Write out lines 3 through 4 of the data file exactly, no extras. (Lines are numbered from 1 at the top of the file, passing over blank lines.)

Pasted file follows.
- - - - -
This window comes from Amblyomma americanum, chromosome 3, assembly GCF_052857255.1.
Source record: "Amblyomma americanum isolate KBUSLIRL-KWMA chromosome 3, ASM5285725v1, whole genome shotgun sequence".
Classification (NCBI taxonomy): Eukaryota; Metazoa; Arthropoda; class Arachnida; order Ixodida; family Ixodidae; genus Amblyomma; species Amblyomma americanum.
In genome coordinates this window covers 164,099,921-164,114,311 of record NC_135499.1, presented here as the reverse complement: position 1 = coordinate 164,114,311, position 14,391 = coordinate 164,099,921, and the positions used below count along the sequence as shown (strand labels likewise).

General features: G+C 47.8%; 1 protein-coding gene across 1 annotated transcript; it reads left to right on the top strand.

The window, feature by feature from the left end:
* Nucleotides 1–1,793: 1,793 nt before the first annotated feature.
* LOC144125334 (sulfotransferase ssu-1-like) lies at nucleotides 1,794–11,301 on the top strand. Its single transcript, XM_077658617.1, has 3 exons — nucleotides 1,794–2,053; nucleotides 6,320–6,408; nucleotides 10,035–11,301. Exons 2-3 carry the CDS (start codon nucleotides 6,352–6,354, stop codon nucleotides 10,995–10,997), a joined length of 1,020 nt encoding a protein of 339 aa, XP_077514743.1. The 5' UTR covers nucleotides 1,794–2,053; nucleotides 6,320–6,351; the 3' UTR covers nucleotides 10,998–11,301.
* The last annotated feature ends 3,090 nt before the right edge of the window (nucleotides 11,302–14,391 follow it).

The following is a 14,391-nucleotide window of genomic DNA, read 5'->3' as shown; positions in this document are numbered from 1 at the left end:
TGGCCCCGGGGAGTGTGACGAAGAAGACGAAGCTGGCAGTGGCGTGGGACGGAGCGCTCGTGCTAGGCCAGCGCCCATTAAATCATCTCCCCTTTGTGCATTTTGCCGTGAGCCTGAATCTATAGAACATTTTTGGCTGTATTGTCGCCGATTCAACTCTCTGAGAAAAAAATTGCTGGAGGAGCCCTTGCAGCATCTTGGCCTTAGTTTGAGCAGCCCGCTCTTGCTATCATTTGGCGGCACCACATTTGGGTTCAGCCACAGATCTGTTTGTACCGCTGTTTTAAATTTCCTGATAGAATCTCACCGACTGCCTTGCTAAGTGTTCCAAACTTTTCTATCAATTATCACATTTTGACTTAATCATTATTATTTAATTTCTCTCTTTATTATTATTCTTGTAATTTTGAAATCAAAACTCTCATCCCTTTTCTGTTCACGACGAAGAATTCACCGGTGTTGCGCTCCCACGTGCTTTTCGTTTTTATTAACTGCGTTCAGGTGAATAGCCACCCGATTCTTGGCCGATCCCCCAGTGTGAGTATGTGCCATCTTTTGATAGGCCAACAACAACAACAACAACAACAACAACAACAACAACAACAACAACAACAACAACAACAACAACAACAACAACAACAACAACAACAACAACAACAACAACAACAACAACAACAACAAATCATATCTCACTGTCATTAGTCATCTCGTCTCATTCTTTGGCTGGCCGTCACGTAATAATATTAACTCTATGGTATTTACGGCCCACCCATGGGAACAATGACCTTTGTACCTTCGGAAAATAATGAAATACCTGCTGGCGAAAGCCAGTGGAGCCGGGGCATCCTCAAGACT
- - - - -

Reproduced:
Classification (NCBI taxonomy): Eukaryota; Metazoa; Arthropoda; class Arachnida; order Ixodida; family Ixodidae; genus Amblyomma; species Amblyomma americanum.
In genome coordinates this window covers 164,099,921-164,114,311 of record NC_135499.1, presented here as the reverse complement: position 1 = coordinate 164,114,311, position 14,391 = coordinate 164,099,921, and the positions used below count along the sequence as shown (strand labels likewise).